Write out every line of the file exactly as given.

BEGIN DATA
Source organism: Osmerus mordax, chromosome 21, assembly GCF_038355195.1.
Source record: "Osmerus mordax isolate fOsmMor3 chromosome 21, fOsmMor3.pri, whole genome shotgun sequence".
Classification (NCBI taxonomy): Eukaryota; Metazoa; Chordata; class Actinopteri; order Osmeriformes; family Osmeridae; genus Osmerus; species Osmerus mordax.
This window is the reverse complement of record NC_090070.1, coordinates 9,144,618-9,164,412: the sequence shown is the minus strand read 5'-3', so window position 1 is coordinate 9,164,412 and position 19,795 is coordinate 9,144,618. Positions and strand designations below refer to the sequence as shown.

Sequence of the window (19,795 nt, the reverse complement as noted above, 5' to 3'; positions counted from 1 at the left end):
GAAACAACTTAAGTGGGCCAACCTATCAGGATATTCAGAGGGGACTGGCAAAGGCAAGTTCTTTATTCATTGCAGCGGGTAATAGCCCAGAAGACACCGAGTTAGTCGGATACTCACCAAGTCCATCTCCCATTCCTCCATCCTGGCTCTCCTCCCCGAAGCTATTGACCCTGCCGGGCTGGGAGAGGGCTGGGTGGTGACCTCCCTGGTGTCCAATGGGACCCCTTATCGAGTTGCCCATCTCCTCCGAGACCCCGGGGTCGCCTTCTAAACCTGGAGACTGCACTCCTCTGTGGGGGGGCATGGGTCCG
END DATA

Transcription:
Source organism: Osmerus mordax, chromosome 21, assembly GCF_038355195.1.
Source record: "Osmerus mordax isolate fOsmMor3 chromosome 21, fOsmMor3.pri, whole genome shotgun sequence".
Classification (NCBI taxonomy): Eukaryota; Metazoa; Chordata; class Actinopteri; order Osmeriformes; family Osmeridae; genus Osmerus; species Osmerus mordax.
This window is the reverse complement of record NC_090070.1, coordinates 9,144,618-9,164,412: the sequence shown is the minus strand read 5'-3', so window position 1 is coordinate 9,164,412 and position 19,795 is coordinate 9,144,618. Positions and strand designations below refer to the sequence as shown.

Sequence of the window (19,795 nt, the reverse complement as noted above, 5' to 3'; positions counted from 1 at the left end):
GAAACAACTTAAGTGGGCCAACCTATCAGGATATTCAGAGGGGACTGGCAAAGGCAAGTTCTTTATTCATTGCAGCGGGTAATAGCCCAGAAGACACCGAGTTAGTCGGATACTCACCAAGTCCATCTCCCATTCCTCCATCCTGGCTCTCCTCCCCGAAGCTATTGACCCTGCCGGGCTGGGAGAGGGCTGGGTGGTGACCTCCCTGGTGTCCAATGGGACCCCTTATCGAGTTGCCCATCTCCTCCGAGACCCCGGGGTCGCCTTCTAAACCTGGAGACTGCACTCCTCTGTGGGGGGGCATGGGTCCG